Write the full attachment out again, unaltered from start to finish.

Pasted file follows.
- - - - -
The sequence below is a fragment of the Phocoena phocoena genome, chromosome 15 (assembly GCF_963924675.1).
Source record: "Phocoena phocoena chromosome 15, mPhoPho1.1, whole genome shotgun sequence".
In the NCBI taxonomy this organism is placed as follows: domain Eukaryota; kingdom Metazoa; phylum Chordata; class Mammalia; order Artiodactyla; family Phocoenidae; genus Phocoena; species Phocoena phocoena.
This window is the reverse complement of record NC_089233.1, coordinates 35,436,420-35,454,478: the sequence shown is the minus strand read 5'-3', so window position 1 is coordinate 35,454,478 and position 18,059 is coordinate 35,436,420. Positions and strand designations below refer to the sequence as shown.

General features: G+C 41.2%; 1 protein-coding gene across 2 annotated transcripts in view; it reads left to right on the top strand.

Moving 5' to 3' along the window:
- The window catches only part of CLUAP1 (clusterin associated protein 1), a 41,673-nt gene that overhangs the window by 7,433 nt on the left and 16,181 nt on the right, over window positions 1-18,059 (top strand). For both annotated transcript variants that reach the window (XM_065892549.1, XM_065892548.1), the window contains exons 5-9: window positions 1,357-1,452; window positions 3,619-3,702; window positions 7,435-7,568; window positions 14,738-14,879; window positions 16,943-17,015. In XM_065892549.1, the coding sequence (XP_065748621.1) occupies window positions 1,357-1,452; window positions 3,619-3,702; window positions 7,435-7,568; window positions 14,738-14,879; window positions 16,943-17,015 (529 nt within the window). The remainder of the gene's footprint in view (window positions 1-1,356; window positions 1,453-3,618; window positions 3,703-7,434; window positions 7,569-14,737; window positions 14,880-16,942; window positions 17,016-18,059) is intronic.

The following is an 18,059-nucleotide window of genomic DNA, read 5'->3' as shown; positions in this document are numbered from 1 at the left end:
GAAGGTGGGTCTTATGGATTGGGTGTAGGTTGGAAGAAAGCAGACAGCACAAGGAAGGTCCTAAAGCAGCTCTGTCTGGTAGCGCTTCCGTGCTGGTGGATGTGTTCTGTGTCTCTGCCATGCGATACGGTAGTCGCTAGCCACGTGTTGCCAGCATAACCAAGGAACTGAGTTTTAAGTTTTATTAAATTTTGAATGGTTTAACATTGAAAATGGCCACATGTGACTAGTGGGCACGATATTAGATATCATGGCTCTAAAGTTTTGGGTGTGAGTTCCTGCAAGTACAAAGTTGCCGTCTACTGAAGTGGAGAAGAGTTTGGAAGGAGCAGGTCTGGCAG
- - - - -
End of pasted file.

The sequence below is a fragment of the Phocoena phocoena genome, chromosome 15 (assembly GCF_963924675.1).
Source record: "Phocoena phocoena chromosome 15, mPhoPho1.1, whole genome shotgun sequence".
In the NCBI taxonomy this organism is placed as follows: domain Eukaryota; kingdom Metazoa; phylum Chordata; class Mammalia; order Artiodactyla; family Phocoenidae; genus Phocoena; species Phocoena phocoena.
This window is the reverse complement of record NC_089233.1, coordinates 35,436,420-35,454,478: the sequence shown is the minus strand read 5'-3', so window position 1 is coordinate 35,454,478 and position 18,059 is coordinate 35,436,420. Positions and strand designations below refer to the sequence as shown.

General features: G+C 41.2%; 1 protein-coding gene across 2 annotated transcripts in view; it reads left to right on the top strand.

Moving 5' to 3' along the window:
- The window catches only part of CLUAP1 (clusterin associated protein 1), a 41,673-nt gene that overhangs the window by 7,433 nt on the left and 16,181 nt on the right, over window positions 1-18,059 (top strand). For both annotated transcript variants that reach the window (XM_065892549.1, XM_065892548.1), the window contains exons 5-9: window positions 1,357-1,452; window positions 3,619-3,702; window positions 7,435-7,568; window positions 14,738-14,879; window positions 16,943-17,015. In XM_065892549.1, the coding sequence (XP_065748621.1) occupies window positions 1,357-1,452; window positions 3,619-3,702; window positions 7,435-7,568; window positions 14,738-14,879; window positions 16,943-17,015 (529 nt within the window). The remainder of the gene's footprint in view (window positions 1-1,356; window positions 1,453-3,618; window positions 3,703-7,434; window positions 7,569-14,737; window positions 14,880-16,942; window positions 17,016-18,059) is intronic.

The following is an 18,059-nucleotide window of genomic DNA, read 5'->3' as shown; positions in this document are numbered from 1 at the left end:
GAAGGTGGGTCTTATGGATTGGGTGTAGGTTGGAAGAAAGCAGACAGCACAAGGAAGGTCCTAAAGCAGCTCTGTCTGGTAGCGCTTCCGTGCTGGTGGATGTGTTCTGTGTCTCTGCCATGCGATACGGTAGTCGCTAGCCACGTGTTGCCAGCATAACCAAGGAACTGAGTTTTAAGTTTTATTAAATTTTGAATGGTTTAACATTGAAAATGGCCACATGTGACTAGTGGGCACGATATTAGATATCATGGCTCTAAAGTTTTGGGTGTGAGTTCCTGCAAGTACAAAGTTGCCGTCTACTGAAGTGGAGAAGAGTTTGGAAGGAGCAGGTCTGGCAG